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Theresa’s book, Fruit on the Table is a top 10 best-selling cookbook in Ireland , has won a Gourmond award there and has been selected to compete for an International Gourmond award. In her book, Theresa follows the seasons and tells you how best to keep fruit on your table all year round. It is an absolute treasure trove, filled not only with her family recipes for jams, jellies and chutneys but it also runs the full gambit of meals, including recipes for cocktails, snacks , mains and going all the way through to desserts. And it doesn’t stop with the mouthwateringly delicious recipes, Fruit on the Table also gives you the low down on growing your own fruit, the ins and outs of preserving, tips on foraging as well as drying fruit. I’m proud to be sharing these recipes from her book this year and I shared quite a few last year as well, but I’m telling you, they’re only the tip of the iceberg. You’ve just gotta get ahold of this essential cookbook. And if you find yourself in Limerick, you simply must stop by the Limerick Milk Market and pay the Green Apron shop a visit!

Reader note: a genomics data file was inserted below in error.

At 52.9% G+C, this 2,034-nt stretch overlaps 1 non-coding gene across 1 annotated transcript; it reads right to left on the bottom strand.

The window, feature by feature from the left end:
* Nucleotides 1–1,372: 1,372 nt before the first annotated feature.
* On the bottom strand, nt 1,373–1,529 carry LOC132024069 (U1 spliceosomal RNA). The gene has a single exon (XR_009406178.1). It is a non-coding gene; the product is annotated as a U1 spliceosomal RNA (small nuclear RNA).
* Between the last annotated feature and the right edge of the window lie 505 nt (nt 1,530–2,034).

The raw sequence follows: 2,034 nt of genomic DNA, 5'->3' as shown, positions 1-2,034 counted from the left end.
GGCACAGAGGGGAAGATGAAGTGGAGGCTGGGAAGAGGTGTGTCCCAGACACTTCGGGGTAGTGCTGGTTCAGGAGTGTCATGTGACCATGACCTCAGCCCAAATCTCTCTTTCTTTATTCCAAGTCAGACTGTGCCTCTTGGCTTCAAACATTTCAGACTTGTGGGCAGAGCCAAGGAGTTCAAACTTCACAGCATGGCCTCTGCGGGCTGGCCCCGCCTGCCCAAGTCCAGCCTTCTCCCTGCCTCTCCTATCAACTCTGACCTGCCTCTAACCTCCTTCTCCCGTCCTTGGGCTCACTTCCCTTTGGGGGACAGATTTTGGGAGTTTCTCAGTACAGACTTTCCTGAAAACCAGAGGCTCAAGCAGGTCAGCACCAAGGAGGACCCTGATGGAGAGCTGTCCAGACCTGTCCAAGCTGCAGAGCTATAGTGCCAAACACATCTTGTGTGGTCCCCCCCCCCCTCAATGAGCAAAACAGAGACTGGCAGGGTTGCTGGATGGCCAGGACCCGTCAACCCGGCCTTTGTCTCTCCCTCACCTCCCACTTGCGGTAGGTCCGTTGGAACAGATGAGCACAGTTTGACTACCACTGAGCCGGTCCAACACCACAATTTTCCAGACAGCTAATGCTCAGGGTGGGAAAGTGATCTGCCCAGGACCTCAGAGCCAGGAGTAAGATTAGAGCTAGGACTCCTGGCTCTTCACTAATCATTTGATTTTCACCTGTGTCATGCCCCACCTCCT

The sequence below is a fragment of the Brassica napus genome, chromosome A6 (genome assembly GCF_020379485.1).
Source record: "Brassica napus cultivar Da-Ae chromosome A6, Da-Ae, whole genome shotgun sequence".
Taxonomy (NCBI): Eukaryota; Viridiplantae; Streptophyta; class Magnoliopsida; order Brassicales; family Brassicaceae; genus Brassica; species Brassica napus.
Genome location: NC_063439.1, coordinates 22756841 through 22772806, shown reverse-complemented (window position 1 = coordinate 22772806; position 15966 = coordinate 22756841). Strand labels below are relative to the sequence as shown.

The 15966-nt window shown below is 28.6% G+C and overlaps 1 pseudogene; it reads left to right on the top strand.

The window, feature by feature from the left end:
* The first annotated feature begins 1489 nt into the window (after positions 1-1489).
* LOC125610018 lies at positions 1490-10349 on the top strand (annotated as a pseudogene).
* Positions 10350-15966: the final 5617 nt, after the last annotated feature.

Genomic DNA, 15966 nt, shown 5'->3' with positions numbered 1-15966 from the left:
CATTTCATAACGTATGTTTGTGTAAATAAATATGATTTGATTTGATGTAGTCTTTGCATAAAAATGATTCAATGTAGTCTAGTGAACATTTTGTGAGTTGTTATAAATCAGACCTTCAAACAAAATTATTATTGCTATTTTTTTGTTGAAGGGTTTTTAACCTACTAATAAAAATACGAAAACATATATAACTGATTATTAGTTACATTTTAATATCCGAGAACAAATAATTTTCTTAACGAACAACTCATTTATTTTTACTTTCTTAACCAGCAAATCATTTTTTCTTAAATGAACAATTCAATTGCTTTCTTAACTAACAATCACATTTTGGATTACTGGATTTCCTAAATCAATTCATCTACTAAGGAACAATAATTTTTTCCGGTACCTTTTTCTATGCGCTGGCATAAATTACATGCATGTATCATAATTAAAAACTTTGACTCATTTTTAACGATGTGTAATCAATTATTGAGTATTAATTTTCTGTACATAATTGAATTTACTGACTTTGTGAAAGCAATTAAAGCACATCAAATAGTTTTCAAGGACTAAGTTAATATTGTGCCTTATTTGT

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I’m sure you must now be inspired to make both these tender fluffy scones as well as the divine strawberry jam with which they are topped. Your first step will be making the scrumptious Strawberry Jam. You will end up with a bit more jam than you require to slather over these scones, but it is great to have on hand. It is very versatile and you can use it many other recipes…hint, hint – it might make an appearance again later this week. Strawberry Jam is my favorite and this jam, free of pectin, is just bursting with strawberry goodness.

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And scones…Well, I just love them. With the first bite of these little gems you will understand why they are prize-winning.